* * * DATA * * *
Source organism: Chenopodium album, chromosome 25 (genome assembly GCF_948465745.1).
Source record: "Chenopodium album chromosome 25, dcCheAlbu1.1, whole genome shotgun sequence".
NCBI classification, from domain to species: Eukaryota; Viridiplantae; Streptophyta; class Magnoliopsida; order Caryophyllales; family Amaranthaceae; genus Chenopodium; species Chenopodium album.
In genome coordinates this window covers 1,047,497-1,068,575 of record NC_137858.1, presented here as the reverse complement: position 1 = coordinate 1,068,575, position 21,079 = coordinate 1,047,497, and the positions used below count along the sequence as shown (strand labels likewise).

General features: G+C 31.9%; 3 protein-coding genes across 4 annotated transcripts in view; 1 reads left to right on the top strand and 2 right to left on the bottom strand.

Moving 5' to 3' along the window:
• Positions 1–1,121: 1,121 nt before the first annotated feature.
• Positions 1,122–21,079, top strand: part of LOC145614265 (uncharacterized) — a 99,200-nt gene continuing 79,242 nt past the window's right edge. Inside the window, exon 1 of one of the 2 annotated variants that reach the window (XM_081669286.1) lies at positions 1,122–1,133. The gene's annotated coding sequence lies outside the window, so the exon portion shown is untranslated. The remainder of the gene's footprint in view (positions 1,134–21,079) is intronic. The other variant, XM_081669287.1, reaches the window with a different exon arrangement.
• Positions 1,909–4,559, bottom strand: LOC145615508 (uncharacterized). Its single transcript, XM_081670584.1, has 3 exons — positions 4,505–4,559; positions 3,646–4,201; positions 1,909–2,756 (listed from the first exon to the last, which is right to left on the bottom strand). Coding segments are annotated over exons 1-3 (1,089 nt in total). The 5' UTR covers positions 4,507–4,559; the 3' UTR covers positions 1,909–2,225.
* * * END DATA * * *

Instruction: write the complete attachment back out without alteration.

Source organism: Chenopodium album, chromosome 25 (genome assembly GCF_948465745.1).
Source record: "Chenopodium album chromosome 25, dcCheAlbu1.1, whole genome shotgun sequence".
NCBI classification, from domain to species: Eukaryota; Viridiplantae; Streptophyta; class Magnoliopsida; order Caryophyllales; family Amaranthaceae; genus Chenopodium; species Chenopodium album.
In genome coordinates this window covers 1,047,497-1,068,575 of record NC_137858.1, presented here as the reverse complement: position 1 = coordinate 1,068,575, position 21,079 = coordinate 1,047,497, and the positions used below count along the sequence as shown (strand labels likewise).

General features: G+C 31.9%; 3 protein-coding genes across 4 annotated transcripts in view; 1 reads left to right on the top strand and 2 right to left on the bottom strand.

Moving 5' to 3' along the window:
• Positions 1–1,121: 1,121 nt before the first annotated feature.
• Positions 1,122–21,079, top strand: part of LOC145614265 (uncharacterized) — a 99,200-nt gene continuing 79,242 nt past the window's right edge. Inside the window, exon 1 of one of the 2 annotated variants that reach the window (XM_081669286.1) lies at positions 1,122–1,133. The gene's annotated coding sequence lies outside the window, so the exon portion shown is untranslated. The remainder of the gene's footprint in view (positions 1,134–21,079) is intronic. The other variant, XM_081669287.1, reaches the window with a different exon arrangement.
• Positions 1,909–4,559, bottom strand: LOC145615508 (uncharacterized). Its single transcript, XM_081670584.1, has 3 exons — positions 4,505–4,559; positions 3,646–4,201; positions 1,909–2,756 (listed from the first exon to the last, which is right to left on the bottom strand). Coding segments are annotated over exons 1-3 (1,089 nt in total). The 5' UTR covers positions 4,507–4,559; the 3' UTR covers positions 1,909–2,225.